I have a pack of Trojan T-125 floodies. I noticed when watering that the
bottom of the cell caps have a thin coating of gray material on them (lead?)
Is this normal or are my batteries being fried by the charger? Once, when
the Zivan was on yellow topping up mode I read 157V across a 120V pack.
Thats 2.6 VPC !! Is that too high?
That gray or dark gray on the bottom of the caps is normal. As batteries
are charge, the sulfate SO4 is being remove from the negative plates and is
going into solution. If you charge at a very high current, this sulfate
particles will exploded off the negative plates more rapid which does not
allow time to be exchange with the H2O of the water to make more H2SO4 which
is the battery acid.
Over time, even over a slow charging, you will get this build up on the
bottom of the caps, because the batteries are still at a low simmer
bubbling, the hydrogen vents H leaving SO4 sulfate which does not vent on
My bottom of my caps are almost black now which may even contain some oxide
from the positive plates. I was told long time ago, not to clean them,
because when they are in this condition, they may act like Hydrocells which
I had at one time. The excess gassing which releases the hydrogen may react
with this compound on the caps and it returns some of it to the cell, thus
less loss of the hydrogen and electrolyte.
About every three months after I do a equalizing charge to about 90 to 95%,
I than water the batteries and than do a finish charging for the last 10%,
so the water will better mix with the electrolyte.
My batteries which are Trogen T-145's are still perfect after six years of
running every day at a average of 5 miles a day.
The 2.6 per cell is a equalization or balance charge voltage which I do only
every 3 months or about every 500 miles. This is 7.8 volts per battery or
156 volts for a 120 volt pack.
My normal charge is at 7.5 volt per battery or 2.5 per cell at a
temperatures of 60F to 80F. Over 80F battery temperature, I drop it to
about 7.4 volts per battery.
Look at the Trojan Company Maintenance Web Site, there are charging data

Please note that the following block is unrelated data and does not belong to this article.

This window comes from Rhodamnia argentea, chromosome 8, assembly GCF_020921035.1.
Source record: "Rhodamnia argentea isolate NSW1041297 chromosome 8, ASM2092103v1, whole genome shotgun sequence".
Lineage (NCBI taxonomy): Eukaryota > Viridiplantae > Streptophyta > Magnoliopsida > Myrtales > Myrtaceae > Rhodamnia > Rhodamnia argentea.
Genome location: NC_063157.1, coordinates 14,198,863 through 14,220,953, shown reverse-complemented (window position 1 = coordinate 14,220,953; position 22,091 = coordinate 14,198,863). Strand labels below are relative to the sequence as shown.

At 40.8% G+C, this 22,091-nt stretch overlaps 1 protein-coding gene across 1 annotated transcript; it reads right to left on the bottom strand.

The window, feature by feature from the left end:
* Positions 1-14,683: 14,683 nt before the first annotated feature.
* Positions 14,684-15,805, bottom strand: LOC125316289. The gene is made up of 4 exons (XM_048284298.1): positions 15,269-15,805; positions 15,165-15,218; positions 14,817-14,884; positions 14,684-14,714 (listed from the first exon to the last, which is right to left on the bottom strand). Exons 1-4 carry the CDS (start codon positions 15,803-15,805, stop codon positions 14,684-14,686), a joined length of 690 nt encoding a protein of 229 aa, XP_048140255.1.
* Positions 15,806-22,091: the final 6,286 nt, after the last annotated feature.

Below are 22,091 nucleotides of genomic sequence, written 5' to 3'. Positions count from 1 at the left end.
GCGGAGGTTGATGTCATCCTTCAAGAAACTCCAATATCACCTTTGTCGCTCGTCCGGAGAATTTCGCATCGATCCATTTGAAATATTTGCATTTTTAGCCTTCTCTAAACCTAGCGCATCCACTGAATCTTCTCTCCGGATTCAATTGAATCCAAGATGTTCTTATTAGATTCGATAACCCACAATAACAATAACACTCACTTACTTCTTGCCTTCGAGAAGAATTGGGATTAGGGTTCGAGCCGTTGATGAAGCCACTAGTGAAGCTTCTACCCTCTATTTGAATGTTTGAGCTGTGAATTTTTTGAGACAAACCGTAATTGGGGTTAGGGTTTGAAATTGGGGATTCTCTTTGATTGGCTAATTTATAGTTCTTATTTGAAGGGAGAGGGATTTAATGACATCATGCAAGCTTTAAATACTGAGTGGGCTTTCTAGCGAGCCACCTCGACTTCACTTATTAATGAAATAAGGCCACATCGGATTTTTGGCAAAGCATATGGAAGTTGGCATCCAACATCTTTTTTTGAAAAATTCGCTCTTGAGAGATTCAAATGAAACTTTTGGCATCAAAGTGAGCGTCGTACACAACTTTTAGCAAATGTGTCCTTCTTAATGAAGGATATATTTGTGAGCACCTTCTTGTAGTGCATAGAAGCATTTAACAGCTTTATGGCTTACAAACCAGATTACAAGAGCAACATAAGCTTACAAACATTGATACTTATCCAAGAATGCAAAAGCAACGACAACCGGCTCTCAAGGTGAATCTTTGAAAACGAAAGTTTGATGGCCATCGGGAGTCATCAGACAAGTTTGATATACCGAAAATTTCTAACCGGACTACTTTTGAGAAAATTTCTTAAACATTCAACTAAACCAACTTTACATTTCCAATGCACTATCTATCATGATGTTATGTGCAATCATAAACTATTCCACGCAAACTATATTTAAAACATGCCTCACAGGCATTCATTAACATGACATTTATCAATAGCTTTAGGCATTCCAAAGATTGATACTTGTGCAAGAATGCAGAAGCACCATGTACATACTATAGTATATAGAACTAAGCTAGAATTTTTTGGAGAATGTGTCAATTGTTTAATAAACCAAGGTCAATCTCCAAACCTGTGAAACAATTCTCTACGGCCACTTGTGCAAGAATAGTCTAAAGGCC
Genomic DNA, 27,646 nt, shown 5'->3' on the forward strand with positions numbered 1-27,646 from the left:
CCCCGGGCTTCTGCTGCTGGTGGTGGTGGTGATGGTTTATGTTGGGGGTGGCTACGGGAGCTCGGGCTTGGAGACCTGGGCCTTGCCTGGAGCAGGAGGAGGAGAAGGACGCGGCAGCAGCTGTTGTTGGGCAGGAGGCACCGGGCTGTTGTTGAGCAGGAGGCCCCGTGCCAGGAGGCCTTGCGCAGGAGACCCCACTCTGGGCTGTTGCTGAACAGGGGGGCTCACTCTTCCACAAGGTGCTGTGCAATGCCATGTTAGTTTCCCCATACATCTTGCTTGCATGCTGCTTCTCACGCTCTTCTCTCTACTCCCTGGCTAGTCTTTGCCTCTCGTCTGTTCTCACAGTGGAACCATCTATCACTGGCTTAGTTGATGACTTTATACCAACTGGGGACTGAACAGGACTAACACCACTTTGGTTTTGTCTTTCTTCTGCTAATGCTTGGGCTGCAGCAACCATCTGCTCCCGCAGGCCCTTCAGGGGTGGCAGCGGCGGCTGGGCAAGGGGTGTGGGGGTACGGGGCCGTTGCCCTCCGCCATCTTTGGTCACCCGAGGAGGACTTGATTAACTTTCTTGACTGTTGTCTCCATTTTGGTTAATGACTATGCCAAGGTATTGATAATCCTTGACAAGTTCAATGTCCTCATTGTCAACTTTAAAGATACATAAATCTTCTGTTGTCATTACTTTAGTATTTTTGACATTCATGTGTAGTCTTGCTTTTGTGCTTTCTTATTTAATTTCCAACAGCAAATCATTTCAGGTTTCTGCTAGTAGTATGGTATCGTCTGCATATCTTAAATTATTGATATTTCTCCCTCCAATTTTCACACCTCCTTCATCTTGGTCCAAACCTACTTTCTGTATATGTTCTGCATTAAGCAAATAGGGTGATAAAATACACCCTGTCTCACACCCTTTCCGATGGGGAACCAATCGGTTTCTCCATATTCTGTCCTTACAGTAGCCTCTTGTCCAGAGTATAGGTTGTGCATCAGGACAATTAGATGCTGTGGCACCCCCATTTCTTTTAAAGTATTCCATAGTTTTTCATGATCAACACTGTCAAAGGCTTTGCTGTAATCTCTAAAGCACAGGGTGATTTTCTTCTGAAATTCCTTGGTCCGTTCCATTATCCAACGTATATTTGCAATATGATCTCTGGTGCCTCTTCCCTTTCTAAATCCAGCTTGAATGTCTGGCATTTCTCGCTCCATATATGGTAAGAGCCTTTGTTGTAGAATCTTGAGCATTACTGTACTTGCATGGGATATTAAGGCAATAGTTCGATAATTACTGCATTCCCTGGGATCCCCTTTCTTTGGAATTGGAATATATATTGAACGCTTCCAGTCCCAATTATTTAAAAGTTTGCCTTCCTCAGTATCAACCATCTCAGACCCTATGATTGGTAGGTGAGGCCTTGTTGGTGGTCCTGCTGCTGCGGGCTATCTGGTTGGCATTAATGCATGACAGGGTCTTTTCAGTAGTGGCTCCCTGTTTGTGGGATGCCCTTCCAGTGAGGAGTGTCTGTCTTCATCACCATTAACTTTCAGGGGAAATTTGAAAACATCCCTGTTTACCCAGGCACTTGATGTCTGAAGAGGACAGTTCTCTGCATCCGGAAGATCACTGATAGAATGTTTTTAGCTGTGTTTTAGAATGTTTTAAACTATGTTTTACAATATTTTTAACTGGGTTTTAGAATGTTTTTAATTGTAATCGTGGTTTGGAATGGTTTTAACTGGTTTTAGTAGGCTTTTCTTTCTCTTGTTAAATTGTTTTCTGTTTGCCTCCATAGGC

tables there that will tell you the exact charging methods for these types
----- Original Message -----
From: "Al" <[hidden email]>
To: "Electric Vehicle Discussion List" <[hidden email]>
Sent: Sunday, August 12, 2007 9:39 PM
Subject: [EVDL] crud on battery caps
> I have a pack of Trojan T-125 floodies. I noticed when watering that the
> bottom of the cell caps have a thin coating of gray material on them
> Is this normal or are my batteries being fried by the charger? Once, when
> the Zivan was on yellow topping up mode I read 157V across a 120V pack.
> Thats 2.6 VPC !! Is that too high?
> Thanks, Al
> For subscription options, see
> http://lists.sjsu.edu/mailman/listinfo/ev >
> I have a pack of Trojan T-125 floodies. I noticed when watering that
> the bottom of the cell caps have a thin coating of gray material on
> them (lead?) Is this normal or are my batteries being fried by the
A small amount of this is normal for flooded batteries. These are
microscopic bits of active material that were shed by the plates, and
thrown up there by the gassing and bubbling at the end of a charge cycle.
It could be a problem if your end-of-charge current is too high; like
more than 2% of the battery's amphour capacity. This makes the gassing
pretty vigorous, increasing this shedding and deposition.
> Once, when the Zivan was on yellow topping up mode I read
> 157V across a 120V pack. Thats 2.6 VPC !! Is that too high?
Yes, that's a bit high. New batteries might tolerate it (US Battery
recommends 2.58v/cell), but doing this with older ones will certainly
lead to excessive gassing and water usage.
Ring the bells that still can ring
Forget the perfect offering
There is a crack in everything
That's how the light gets in -- Leonard Cohen
Lee A. Hart, 814 8th Ave N, Sartell MN 56377, leeahart_at_earthlink.net
The lowest the cell voltage of a lead acid battery can go under load
(pulling lots of amps) is 1.5 volts, right? And the lowest the
cell-voltage can go under no load is 1.5 volts also, when it is
considered 100% discharged, right?
From: "Joseph T.
> The lowest the cell voltage of a lead acid battery can go under
> load (pulling lots of amps) is 1.5 volts, right? And the lowest
> the cell-voltage can go under no load is 1.5 volts also, when
> it is considered 100% discharged, right?
Well... the voltage can go to ZERO volts under load, or even negative if you have many cells in series. However, if this happens you are ruining your batteries.
I think what you meant to ask is how low the cell voltage should be allowed to go without damage. The usual rule of thumb is 1.75v/cell minimum under load. Manufacturers sometimes specify a lower voltage anyway, just to increase the battery's apparent current rating. But the lower you go, the greater the risk of damaging the battery.
"Excellence does not require perfection." -- Henry James
Lee A. Hart, 814 8th Ave N, Sartell MN 56377, leeahart-at-earthlink.net